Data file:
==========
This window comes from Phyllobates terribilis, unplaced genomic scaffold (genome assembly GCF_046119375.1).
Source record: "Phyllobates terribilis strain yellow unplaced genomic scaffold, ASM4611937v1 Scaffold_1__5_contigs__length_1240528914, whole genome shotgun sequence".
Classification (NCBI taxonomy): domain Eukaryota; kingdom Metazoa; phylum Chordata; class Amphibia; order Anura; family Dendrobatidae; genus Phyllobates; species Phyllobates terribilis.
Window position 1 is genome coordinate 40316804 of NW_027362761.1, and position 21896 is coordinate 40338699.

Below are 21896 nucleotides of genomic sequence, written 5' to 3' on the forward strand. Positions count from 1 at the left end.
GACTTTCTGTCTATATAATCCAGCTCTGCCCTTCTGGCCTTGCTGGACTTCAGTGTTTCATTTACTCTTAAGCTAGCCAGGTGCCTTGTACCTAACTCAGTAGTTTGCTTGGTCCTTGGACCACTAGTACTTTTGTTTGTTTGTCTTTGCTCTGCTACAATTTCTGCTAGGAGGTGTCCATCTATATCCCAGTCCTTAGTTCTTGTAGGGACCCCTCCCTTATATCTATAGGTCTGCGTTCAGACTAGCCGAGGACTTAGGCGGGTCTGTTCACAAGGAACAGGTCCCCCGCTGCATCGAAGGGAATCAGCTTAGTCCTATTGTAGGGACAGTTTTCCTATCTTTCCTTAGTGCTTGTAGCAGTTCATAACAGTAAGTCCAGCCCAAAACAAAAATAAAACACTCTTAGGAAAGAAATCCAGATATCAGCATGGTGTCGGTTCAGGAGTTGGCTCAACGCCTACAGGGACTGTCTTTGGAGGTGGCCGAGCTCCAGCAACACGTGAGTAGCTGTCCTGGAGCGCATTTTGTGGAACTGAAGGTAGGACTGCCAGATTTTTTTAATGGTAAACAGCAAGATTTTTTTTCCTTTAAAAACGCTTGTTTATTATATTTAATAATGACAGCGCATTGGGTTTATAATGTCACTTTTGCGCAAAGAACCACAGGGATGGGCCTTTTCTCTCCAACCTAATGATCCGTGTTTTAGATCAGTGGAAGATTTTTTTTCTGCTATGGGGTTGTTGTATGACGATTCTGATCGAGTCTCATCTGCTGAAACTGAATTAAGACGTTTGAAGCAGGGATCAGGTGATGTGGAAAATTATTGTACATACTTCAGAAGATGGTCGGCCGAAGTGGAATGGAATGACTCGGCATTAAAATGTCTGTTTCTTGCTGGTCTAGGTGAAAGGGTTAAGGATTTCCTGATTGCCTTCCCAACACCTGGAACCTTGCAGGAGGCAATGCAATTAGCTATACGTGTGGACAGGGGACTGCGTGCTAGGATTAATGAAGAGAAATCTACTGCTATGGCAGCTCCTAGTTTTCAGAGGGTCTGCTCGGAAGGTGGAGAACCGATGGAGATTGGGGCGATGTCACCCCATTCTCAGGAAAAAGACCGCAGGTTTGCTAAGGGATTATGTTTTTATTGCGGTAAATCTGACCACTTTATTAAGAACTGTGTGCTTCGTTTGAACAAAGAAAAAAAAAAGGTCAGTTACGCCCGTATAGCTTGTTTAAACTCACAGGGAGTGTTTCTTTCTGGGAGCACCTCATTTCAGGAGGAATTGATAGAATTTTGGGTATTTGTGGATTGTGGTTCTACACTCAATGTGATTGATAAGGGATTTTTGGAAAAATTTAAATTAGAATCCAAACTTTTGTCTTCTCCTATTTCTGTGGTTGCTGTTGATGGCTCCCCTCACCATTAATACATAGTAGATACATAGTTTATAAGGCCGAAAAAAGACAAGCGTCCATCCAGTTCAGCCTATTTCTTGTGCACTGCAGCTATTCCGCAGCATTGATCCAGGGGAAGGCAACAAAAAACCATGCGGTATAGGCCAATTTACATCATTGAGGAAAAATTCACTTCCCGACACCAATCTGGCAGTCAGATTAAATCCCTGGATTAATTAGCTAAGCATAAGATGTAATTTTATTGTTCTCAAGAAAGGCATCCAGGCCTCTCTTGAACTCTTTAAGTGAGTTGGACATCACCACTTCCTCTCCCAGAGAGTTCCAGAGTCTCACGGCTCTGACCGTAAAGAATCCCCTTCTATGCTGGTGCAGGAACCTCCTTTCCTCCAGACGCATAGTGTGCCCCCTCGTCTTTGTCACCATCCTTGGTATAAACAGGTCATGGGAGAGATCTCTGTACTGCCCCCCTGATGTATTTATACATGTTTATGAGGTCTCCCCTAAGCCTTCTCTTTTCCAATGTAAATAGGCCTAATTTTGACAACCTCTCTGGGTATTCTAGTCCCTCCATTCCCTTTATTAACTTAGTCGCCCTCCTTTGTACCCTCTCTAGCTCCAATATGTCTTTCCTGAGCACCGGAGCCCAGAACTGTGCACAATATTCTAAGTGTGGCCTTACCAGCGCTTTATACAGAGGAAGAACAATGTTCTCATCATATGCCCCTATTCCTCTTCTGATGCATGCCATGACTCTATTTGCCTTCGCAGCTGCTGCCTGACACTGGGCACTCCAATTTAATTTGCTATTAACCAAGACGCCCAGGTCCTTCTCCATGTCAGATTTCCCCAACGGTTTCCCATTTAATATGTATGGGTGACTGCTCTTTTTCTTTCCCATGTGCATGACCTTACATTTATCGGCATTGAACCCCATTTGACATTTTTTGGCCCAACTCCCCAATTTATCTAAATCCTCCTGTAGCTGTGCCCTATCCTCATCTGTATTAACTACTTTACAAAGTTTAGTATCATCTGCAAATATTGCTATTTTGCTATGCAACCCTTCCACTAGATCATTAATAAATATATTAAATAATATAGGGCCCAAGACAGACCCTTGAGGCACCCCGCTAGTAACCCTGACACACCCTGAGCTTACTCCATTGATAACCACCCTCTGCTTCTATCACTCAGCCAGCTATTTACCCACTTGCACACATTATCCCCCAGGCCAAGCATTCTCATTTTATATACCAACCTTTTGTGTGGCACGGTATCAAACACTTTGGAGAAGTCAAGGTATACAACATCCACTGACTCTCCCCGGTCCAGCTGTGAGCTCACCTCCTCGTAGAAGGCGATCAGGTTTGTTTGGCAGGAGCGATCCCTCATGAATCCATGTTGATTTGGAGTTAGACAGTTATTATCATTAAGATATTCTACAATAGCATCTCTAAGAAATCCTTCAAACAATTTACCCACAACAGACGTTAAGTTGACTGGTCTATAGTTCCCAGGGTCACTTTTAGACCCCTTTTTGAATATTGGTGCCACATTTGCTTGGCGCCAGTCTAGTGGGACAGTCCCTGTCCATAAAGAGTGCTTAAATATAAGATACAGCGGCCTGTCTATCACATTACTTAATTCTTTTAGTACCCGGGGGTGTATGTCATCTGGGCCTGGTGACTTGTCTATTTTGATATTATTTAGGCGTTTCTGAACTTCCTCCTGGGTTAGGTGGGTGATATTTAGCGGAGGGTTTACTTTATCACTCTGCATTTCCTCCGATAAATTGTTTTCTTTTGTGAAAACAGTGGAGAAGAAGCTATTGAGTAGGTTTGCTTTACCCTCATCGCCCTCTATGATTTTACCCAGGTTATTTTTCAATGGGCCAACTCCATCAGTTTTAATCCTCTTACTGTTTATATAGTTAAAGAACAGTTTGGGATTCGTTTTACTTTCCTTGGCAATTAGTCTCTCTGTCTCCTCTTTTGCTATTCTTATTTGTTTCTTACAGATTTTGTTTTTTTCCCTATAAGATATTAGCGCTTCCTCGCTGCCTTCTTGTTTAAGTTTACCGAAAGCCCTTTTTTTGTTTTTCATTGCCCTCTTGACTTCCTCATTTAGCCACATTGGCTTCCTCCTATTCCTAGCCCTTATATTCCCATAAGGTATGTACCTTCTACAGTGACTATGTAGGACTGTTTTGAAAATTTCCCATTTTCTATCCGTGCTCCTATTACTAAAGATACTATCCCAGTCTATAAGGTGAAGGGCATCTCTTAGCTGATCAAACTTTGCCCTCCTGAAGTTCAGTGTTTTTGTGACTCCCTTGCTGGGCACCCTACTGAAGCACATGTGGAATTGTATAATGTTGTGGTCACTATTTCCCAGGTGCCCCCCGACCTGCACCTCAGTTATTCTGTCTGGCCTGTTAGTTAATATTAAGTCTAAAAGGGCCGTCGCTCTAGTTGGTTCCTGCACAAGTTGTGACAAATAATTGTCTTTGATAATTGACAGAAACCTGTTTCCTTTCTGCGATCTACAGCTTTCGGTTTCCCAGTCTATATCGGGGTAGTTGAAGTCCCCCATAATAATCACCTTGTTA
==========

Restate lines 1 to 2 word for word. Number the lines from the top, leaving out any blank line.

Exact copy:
This window comes from Phyllobates terribilis, unplaced genomic scaffold (genome assembly GCF_046119375.1).
Source record: "Phyllobates terribilis strain yellow unplaced genomic scaffold, ASM4611937v1 Scaffold_1__5_contigs__length_1240528914, whole genome shotgun sequence".